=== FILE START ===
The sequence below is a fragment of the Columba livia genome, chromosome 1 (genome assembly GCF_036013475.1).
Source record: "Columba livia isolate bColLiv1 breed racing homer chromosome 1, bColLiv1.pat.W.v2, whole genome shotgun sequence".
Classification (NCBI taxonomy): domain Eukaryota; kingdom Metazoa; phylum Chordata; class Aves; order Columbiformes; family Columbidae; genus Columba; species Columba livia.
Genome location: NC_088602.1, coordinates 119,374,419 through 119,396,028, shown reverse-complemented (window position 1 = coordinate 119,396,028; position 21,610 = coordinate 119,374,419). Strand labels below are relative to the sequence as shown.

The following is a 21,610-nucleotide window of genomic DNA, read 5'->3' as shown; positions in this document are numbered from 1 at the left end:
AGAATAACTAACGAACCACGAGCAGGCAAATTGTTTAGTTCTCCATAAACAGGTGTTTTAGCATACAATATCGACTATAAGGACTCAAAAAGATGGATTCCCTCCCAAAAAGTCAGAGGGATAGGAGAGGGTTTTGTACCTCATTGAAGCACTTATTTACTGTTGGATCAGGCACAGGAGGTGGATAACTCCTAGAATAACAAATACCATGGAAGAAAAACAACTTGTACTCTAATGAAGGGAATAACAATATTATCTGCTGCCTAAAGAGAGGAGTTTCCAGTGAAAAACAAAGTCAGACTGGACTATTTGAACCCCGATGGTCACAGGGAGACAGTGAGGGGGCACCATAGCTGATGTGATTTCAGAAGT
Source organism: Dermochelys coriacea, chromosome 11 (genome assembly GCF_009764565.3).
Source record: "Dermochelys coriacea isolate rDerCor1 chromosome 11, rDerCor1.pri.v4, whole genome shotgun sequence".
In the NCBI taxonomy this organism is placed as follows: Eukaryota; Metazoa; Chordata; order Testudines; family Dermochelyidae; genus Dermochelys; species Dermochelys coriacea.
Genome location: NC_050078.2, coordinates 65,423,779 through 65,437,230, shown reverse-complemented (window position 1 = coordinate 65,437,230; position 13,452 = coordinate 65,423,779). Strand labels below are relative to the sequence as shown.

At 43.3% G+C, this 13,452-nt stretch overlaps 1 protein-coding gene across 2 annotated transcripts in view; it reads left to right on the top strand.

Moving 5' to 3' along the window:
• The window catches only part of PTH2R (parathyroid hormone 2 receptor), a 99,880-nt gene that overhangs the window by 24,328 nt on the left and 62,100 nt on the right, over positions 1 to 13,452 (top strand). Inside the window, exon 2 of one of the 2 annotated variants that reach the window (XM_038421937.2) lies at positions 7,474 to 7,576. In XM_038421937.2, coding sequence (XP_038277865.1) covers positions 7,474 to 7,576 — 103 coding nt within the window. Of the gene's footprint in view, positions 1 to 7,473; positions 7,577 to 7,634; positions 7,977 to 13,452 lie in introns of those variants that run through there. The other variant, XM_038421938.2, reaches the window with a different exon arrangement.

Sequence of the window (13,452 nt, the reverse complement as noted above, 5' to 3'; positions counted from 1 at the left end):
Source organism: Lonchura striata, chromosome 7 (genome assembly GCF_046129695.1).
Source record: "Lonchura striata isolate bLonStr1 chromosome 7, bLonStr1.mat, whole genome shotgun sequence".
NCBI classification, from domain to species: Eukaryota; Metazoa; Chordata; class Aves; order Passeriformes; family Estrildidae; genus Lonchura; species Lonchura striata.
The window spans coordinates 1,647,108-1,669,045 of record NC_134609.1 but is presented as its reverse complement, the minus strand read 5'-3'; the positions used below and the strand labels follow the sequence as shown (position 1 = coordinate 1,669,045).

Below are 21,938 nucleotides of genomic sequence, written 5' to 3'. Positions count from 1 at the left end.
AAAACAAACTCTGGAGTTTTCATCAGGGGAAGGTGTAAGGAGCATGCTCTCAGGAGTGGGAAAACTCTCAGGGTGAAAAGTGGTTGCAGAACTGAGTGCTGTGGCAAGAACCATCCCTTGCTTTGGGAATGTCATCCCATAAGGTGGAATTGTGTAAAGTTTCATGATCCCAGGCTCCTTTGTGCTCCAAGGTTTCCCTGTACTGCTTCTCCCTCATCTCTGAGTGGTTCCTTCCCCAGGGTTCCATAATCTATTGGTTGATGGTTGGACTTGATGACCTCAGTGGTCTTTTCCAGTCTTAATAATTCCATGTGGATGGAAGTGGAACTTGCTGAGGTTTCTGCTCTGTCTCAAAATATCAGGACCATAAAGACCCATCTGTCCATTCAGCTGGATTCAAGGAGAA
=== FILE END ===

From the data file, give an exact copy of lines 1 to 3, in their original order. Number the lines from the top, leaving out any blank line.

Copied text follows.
The sequence below is a fragment of the Columba livia genome, chromosome 1 (genome assembly GCF_036013475.1).
Source record: "Columba livia isolate bColLiv1 breed racing homer chromosome 1, bColLiv1.pat.W.v2, whole genome shotgun sequence".
Classification (NCBI taxonomy): domain Eukaryota; kingdom Metazoa; phylum Chordata; class Aves; order Columbiformes; family Columbidae; genus Columba; species Columba livia.